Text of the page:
Will you journey with me to help that girl, be it an African girl or an American girl or a Japanese girl, fulfill her wish, fulfill her dream, achieve that dream? Because all of these great innovators and inventors that we've talked to and seen over the last few days are also sitting in tiny corners in different parts of the world, and all they're asking us to do is create that space to unlock the intelligence, unlock the passion, unlock all of the great things that they hold within themselves. Let's journey together. Let's journey together.
Thank you so much. Right now in Liberia, what do you see as the main issue that troubles you?
I've been asked to lead the Liberian Reconciliation Initiative. As part of my work, I'm doing these tours in different villages and towns—13, 15 hours on dirt roads—and there is no community that I've gone into that I haven't seen intelligent girls. But sadly, the vision of a great future, or the dream of a great future, is just a dream, because you have all of these vices. Teen pregnancy, like I said, is epidemic.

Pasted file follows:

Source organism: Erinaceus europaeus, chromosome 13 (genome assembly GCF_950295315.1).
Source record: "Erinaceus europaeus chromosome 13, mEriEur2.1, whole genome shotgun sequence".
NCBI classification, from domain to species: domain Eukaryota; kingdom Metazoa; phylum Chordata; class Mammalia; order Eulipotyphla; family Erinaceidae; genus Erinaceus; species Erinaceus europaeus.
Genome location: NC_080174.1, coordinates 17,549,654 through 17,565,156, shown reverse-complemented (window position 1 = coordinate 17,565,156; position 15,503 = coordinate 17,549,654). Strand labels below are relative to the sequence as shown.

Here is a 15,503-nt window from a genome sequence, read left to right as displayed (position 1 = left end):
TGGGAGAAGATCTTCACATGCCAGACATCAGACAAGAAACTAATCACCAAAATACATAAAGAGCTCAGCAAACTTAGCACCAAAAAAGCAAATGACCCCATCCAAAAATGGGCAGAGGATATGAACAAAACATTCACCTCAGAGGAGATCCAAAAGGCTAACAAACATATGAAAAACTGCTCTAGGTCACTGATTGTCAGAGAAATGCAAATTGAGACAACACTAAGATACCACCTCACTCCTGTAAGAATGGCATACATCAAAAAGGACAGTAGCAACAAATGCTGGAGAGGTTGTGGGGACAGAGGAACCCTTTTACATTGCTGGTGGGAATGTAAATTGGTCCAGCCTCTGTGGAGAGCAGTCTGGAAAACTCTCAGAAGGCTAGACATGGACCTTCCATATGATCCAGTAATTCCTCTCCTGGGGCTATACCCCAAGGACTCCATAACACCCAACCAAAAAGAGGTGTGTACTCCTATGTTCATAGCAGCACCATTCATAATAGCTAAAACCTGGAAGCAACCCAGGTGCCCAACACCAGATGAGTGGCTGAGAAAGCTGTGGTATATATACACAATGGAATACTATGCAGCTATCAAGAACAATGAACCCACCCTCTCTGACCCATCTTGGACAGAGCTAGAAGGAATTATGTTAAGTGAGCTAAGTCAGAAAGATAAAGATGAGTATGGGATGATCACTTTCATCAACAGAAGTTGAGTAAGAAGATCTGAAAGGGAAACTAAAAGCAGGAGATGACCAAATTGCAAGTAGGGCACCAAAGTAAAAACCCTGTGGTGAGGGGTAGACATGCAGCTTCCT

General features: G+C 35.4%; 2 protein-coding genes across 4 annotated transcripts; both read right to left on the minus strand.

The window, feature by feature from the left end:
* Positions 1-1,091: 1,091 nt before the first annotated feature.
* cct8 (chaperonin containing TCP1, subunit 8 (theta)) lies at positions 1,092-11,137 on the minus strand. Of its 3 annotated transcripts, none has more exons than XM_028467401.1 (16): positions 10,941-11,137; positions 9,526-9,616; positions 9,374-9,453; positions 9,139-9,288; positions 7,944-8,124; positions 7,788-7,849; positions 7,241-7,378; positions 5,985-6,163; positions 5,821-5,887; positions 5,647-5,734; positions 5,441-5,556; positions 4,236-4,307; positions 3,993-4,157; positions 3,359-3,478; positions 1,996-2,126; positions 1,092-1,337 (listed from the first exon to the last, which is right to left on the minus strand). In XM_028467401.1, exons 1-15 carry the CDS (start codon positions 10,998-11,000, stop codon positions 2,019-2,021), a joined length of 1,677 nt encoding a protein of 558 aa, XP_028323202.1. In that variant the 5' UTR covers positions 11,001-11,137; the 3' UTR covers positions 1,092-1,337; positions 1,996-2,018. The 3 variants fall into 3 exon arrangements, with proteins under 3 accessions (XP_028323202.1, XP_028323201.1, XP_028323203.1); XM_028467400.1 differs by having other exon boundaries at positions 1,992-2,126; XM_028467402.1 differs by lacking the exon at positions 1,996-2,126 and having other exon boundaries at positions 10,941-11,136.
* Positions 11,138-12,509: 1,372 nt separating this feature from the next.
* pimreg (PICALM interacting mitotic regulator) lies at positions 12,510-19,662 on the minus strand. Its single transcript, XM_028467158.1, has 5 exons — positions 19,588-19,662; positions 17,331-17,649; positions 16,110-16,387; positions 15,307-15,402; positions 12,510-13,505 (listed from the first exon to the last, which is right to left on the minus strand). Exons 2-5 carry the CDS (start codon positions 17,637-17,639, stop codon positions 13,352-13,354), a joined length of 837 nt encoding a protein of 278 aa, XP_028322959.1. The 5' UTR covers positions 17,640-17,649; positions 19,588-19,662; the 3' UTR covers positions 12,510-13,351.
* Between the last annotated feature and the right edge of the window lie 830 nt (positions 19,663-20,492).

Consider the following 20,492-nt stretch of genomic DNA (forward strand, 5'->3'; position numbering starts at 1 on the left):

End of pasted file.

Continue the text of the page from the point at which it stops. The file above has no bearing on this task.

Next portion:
So what troubles me is that I was at that place and somehow I'm at this place, and I just don't want to be the only one at this place. I'm looking for ways for other girls to be with me. I want to look back 20 years from now and see that there's another Liberian girl, Ghanaian girl, Nigerian girl, Ethiopian girl standing on this TED stage. And maybe, just maybe, saying, "Because of that Nobel laureate I'm here today." So I'm troubled when I see them like there's no hope. But I'm also not pessimistic, because I know it doesn't take a lot to get them charged up.
And in the last year, tell us one hopeful thing that you've seen happening.